Seth, being a photographer as well as a traveller with a soft spot for mountains, was keen to go walking in some of S. Korea's famous national parks. I figured walking would be a breeze after the pilgrimage and was happy with the plan, hoping to battle the emerging mini-pot belly that had been so flat and rock solid just a week ago! (My appetite had tripled since the pilgrimage. I was like that noh-face monster in Spirited Away who eats all the guests at the bath house...) I knew that those gorgeous, feathered mountains with jagged peaks, the type you see in Asian scroll paintings, must still exist somewhere in the world, but I hadn't expected to see so many of them, so closely, and to be so awe inspired. We saw them, as well as stunning waterfalls, at Seoraksan National Park, the Murang Valley and Songnisan National Park. The mountain tops were hugged by mist and it was even chilly in the nights and the mornings. Suddenly those hot ondol floors made sense. We did short but steep treks to view points, and, whilst in Daegu, we rode out to the trail for Gatbawi, a steep rockface reached by many steps, on top of which was a seated stone Buddha surrounded by bowing, knealing, praying devotees, as well as hikers snapping pictures of the valley below, dotted with monasteries and temples. Sometimes i brought my staff to aid with the climbs - old habits die hard - and these days spent surrounded by the natural beauty of S. Korea are some of my favourite travel days to date. Koreans are obsessive hikers, and whilst we crossed paths with many - sometimes singing, sometimes picnicking, occasionally walking backwards (why not?) - it was off-season in the parks, and we found the trails peaceful. It was just two weeks before the turn of the leaves, and once the trees burst into their famed autumn colours, these paths would be invisible beneath shoulder to shoulder hikers, the crowds transforming the parks into quite something else. We would miss the colours, but it was a fair price to pay for the tranquility.
Equally lovely were the Buddhist temples we visited. I soon saw them on their own terms instead of comparing them with the temples of Japan. Beopjusa is one of the most impressive temple complexes I've ever seen, and it had the kind of atmosphere that made me want to curl up on a bench and sleep. It was the giant, golden maitreya Buddha statue that first caught your eye, but for me it was the Palsangjeon pagoda that made the place so awesome. I approached it through a gateway and for a moment had it framed before me like the most unreal picture. If I could give just one image of Korea that sums up how beautiful I think it is, i'd give you this one - the wooden pagoda, the glowing candles lit by monks inside, the eaves, layer upon layer, framed in black. Seth stalked around the compound for an hour, shooting photos. I spent most of that time in warm, dozey contemplation, basking in the beauty of the place and realising for the first time that my time in Asia was almost over.
There's one more place I must mention. I believe I have a new favourite hotel, beating even the most excellent Park Hyatt Tokyo; the Kensington Stars Hotel at Seoraksan National Park. I have never stayed anywhere quite so ridiculously bizarre and kooky without even trying to be. We chose it because it was quite posh and we felt like a little splurge. It had a location opposite the mountains of Seoraksan, and they could be seen from our balcony, topped with mist and beautiful; it was the kind of balcony that made me wish I was smoking again. But the quirks of the hotel, despite its stature (thank god for the off-peak discount), were very apparent. First of all, it called itself a British themed hotel. Two double decker London buses had been imported and plonked down in the gardens to prove the point, At reception, who could miss the Hammleys style giant wooden guard, and I couldn't help giggling at 'The Abbey Road Bar' and the library full of old fashioned leather bound books which, on closer expection, said things like 'memories!' on the spine and weren't real books at all! In the dining room, portaits of the royal family haunted us, but best of all, 'The Best of The Carpenters' was played not only on the guest room radios on repeat, but over a megaphone out into the car park and street, all day and all night. Thus it was possible to be walking past the hotel at 5am and hear 'Masquerade', as Seth testified to me after getting up early to take sunrise photos of Seoraksan and falling in the river whilst doing so. But that's not all! Despite the British theme, the bedrooms were dedicated to Korean stars of stage and screen, and pctures of them hung on the walls and in the corridors. The walls and decor were a confusion of beefeater pub meets wind in the willows, and we were loving it, drinking mountain berry wine and considering the fantastic absurdity of it all. If I get a dieing wish, it'll be to go back there and hear once more, 'I'm on Top of the World, Lookin' Down on Creation' under the painted gaze of the Duke of Edinburgh...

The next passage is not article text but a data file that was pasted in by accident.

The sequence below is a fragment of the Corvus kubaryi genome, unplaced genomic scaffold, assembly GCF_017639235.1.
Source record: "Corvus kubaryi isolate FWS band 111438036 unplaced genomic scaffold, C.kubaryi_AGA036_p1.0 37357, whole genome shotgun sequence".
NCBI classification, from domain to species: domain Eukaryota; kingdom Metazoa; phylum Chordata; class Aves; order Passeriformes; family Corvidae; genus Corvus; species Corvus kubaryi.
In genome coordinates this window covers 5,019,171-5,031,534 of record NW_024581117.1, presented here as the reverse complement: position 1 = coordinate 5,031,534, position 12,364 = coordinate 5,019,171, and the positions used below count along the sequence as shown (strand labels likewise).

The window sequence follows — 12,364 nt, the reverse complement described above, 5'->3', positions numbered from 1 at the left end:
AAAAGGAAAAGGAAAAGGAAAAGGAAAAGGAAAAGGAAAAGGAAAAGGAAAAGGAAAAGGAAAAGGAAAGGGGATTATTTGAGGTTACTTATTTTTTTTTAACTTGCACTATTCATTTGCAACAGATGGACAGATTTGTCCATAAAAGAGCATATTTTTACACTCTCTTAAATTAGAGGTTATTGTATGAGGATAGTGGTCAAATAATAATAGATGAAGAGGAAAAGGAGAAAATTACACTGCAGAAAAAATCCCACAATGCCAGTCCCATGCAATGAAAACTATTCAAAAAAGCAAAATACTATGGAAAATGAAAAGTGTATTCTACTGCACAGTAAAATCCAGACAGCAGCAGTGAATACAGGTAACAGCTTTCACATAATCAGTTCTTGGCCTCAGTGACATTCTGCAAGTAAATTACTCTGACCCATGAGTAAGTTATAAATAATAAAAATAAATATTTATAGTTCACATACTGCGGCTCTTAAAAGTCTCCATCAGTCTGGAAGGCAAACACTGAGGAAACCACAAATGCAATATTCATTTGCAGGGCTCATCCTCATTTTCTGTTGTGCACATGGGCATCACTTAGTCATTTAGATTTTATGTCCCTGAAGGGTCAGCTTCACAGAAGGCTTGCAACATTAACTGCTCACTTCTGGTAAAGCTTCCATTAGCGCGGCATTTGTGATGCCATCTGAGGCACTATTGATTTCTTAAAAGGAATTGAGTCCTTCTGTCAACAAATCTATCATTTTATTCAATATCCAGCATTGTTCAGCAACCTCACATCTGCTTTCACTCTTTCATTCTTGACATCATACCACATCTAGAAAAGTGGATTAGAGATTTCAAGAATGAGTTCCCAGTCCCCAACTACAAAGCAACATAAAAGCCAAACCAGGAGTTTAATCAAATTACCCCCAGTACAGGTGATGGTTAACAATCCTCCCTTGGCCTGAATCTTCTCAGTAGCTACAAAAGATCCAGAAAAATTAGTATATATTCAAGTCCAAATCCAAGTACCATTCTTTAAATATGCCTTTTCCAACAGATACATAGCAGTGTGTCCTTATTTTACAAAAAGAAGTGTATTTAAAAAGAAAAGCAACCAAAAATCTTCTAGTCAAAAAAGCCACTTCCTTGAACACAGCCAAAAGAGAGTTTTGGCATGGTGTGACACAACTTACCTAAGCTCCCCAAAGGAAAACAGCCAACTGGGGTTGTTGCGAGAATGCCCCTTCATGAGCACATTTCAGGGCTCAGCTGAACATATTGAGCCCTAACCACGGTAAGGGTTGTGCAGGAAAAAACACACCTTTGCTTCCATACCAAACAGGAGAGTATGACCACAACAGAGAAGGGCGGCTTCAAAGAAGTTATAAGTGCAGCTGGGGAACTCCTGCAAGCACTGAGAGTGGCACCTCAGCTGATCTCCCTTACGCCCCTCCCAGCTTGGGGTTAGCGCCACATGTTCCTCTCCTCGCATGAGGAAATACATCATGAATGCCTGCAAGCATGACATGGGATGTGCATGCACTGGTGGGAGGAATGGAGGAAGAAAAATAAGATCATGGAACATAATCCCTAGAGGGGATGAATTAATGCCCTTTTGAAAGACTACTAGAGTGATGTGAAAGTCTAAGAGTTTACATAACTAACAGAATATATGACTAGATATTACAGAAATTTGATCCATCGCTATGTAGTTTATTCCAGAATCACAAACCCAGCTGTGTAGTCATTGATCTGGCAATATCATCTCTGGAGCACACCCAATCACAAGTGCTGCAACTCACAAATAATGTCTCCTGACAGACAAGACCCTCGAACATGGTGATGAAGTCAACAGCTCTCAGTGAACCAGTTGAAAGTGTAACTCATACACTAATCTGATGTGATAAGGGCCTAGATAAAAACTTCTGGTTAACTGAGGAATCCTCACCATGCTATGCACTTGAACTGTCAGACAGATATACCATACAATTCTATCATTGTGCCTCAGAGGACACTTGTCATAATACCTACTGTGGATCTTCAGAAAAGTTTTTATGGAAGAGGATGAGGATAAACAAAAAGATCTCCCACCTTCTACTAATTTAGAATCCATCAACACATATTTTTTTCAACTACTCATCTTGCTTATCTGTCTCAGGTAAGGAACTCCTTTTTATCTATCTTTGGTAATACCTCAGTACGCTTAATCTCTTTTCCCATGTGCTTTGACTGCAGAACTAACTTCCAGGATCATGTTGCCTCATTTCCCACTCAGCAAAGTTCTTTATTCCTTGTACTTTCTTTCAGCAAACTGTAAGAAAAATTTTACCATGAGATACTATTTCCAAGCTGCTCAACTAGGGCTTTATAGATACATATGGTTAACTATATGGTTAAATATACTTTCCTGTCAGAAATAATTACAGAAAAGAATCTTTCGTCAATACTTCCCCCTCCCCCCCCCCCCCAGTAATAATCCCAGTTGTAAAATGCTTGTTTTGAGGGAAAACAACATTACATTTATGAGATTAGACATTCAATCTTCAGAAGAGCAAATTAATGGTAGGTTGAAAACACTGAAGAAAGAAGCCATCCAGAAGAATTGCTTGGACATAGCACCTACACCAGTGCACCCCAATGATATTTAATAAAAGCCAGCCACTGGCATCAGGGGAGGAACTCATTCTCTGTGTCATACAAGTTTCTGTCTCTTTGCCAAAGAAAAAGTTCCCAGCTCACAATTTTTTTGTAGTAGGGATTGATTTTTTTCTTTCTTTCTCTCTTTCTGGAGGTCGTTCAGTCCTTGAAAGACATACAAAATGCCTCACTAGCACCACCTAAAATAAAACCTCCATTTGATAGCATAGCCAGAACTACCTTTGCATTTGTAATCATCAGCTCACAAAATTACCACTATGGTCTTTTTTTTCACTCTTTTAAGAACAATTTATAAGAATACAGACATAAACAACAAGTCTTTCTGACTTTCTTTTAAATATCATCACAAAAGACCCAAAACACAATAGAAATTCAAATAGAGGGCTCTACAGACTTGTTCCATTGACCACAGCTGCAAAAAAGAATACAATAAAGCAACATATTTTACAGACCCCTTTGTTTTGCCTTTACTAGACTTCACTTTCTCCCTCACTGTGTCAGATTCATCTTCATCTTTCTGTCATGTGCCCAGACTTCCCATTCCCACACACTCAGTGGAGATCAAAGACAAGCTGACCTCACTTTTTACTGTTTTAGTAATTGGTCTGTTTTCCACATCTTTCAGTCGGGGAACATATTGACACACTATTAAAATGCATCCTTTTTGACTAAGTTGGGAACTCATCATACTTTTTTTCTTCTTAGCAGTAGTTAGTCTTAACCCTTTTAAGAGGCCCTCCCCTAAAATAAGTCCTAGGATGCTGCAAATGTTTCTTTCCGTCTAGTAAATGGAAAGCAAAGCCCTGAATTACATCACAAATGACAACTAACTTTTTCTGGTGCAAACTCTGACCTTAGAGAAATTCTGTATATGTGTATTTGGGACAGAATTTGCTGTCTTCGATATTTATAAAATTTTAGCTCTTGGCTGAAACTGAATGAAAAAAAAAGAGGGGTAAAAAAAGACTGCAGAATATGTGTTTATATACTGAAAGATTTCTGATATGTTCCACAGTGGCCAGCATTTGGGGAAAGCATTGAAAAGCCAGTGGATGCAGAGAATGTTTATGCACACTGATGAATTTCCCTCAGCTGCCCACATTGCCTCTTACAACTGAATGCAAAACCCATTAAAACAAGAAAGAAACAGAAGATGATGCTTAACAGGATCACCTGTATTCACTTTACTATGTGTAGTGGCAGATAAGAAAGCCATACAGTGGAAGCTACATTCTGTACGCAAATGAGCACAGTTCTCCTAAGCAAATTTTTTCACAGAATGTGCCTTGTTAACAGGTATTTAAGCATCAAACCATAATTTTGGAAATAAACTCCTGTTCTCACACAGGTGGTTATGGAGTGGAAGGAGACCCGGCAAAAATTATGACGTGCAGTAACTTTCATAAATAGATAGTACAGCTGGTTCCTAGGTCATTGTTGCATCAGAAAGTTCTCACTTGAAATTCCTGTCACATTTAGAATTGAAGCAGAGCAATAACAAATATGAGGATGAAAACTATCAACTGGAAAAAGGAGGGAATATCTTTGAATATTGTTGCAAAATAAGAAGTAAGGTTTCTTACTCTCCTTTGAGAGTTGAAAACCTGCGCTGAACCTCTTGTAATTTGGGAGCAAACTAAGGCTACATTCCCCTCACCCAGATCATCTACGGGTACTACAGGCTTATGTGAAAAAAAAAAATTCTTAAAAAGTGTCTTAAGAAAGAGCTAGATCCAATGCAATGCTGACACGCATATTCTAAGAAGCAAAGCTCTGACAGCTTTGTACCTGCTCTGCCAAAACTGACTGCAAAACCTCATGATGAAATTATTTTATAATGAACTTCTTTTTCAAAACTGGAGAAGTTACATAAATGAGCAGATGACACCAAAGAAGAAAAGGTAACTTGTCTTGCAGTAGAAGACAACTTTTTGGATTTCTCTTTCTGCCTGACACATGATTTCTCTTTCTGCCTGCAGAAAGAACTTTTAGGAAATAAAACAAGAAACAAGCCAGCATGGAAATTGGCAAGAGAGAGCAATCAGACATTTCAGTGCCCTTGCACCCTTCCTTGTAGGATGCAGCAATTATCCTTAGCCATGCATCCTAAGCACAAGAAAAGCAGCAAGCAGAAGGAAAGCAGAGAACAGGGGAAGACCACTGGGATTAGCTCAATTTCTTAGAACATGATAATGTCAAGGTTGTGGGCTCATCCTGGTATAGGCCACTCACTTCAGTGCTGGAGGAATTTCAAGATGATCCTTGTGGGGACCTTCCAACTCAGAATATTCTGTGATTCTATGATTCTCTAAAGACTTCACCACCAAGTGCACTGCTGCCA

And so the travels come to an end for now. Time for me to settle down with the laptop (ah, that word, 'settle') and try to put my pilgrimage down in type, which I expect will be more of a pleasure than a chore, being the most brilliant journey I've ever taken myself on. I still feel astoundingly lucky, and to have this little Korean holiday for dessert - to find it so surprisingly great here, even in crazy Seoul, where it rains with no warning, and you could spend a lifetime getting lost - is such a treat. Some people think I might shed the travel bug the way one shrugs off a cold. How can i when the world keeps on showing me more and more?

The Two Best Nonsensical English T-shirts Found in Korea

1. 'Style Man. I Notice You're Wearing New Eye Glasses. My Glasses Aren't in My Suitcase. I Must Have Left Them At Home.'

2. 'Robot of Cowboy Doll? Mid Ohio Robot Projact. A Comprehensive Strategy to Reduce Robot Emissions in Central Ohio.'

(Seriously.)